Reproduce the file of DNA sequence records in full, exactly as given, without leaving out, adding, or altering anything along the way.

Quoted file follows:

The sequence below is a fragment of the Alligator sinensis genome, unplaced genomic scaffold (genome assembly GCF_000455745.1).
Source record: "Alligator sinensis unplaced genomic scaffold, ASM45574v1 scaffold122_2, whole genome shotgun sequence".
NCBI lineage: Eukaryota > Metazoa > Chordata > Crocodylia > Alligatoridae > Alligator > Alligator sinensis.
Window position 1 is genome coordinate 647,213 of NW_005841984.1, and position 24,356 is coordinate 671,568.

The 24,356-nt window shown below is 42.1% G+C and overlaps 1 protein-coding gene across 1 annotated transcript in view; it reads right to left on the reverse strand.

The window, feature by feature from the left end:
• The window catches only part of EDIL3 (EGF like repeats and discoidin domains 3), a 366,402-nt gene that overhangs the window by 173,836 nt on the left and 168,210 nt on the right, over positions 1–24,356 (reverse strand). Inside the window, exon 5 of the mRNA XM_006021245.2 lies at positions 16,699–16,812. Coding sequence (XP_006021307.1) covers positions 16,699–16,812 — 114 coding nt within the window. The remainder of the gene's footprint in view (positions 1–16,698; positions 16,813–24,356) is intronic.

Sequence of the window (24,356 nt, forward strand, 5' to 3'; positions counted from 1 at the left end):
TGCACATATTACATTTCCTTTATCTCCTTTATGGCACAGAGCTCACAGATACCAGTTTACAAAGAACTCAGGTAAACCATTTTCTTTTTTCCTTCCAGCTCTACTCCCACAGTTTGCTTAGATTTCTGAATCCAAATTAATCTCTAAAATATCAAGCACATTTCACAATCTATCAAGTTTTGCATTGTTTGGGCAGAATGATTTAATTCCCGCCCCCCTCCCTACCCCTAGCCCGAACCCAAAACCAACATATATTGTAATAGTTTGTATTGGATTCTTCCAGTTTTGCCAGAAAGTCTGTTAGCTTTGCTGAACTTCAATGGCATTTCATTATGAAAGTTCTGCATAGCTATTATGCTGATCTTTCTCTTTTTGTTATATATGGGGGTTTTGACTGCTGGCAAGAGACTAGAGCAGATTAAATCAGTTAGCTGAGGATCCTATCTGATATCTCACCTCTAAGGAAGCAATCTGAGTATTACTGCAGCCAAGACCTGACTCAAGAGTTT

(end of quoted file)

The sequence below is a fragment of the Alligator sinensis genome, unplaced genomic scaffold (genome assembly GCF_000455745.1).
Source record: "Alligator sinensis unplaced genomic scaffold, ASM45574v1 scaffold122_2, whole genome shotgun sequence".
NCBI lineage: Eukaryota > Metazoa > Chordata > Crocodylia > Alligatoridae > Alligator > Alligator sinensis.
Window position 1 is genome coordinate 647,213 of NW_005841984.1, and position 24,356 is coordinate 671,568.

The 24,356-nt window shown below is 42.1% G+C and overlaps 1 protein-coding gene across 1 annotated transcript in view; it reads right to left on the reverse strand.

The window, feature by feature from the left end:
• The window catches only part of EDIL3 (EGF like repeats and discoidin domains 3), a 366,402-nt gene that overhangs the window by 173,836 nt on the left and 168,210 nt on the right, over positions 1–24,356 (reverse strand). Inside the window, exon 5 of the mRNA XM_006021245.2 lies at positions 16,699–16,812. Coding sequence (XP_006021307.1) covers positions 16,699–16,812 — 114 coding nt within the window. The remainder of the gene's footprint in view (positions 1–16,698; positions 16,813–24,356) is intronic.

Sequence of the window (24,356 nt, forward strand, 5' to 3'; positions counted from 1 at the left end):
TGCACATATTACATTTCCTTTATCTCCTTTATGGCACAGAGCTCACAGATACCAGTTTACAAAGAACTCAGGTAAACCATTTTCTTTTTTCCTTCCAGCTCTACTCCCACAGTTTGCTTAGATTTCTGAATCCAAATTAATCTCTAAAATATCAAGCACATTTCACAATCTATCAAGTTTTGCATTGTTTGGGCAGAATGATTTAATTCCCGCCCCCCTCCCTACCCCTAGCCCGAACCCAAAACCAACATATATTGTAATAGTTTGTATTGGATTCTTCCAGTTTTGCCAGAAAGTCTGTTAGCTTTGCTGAACTTCAATGGCATTTCATTATGAAAGTTCTGCATAGCTATTATGCTGATCTTTCTCTTTTTGTTATATATGGGGGTTTTGACTGCTGGCAAGAGACTAGAGCAGATTAAATCAGTTAGCTGAGGATCCTATCTGATATCTCACCTCTAAGGAAGCAATCTGAGTATTACTGCAGCCAAGACCTGACTCAAGAGTTT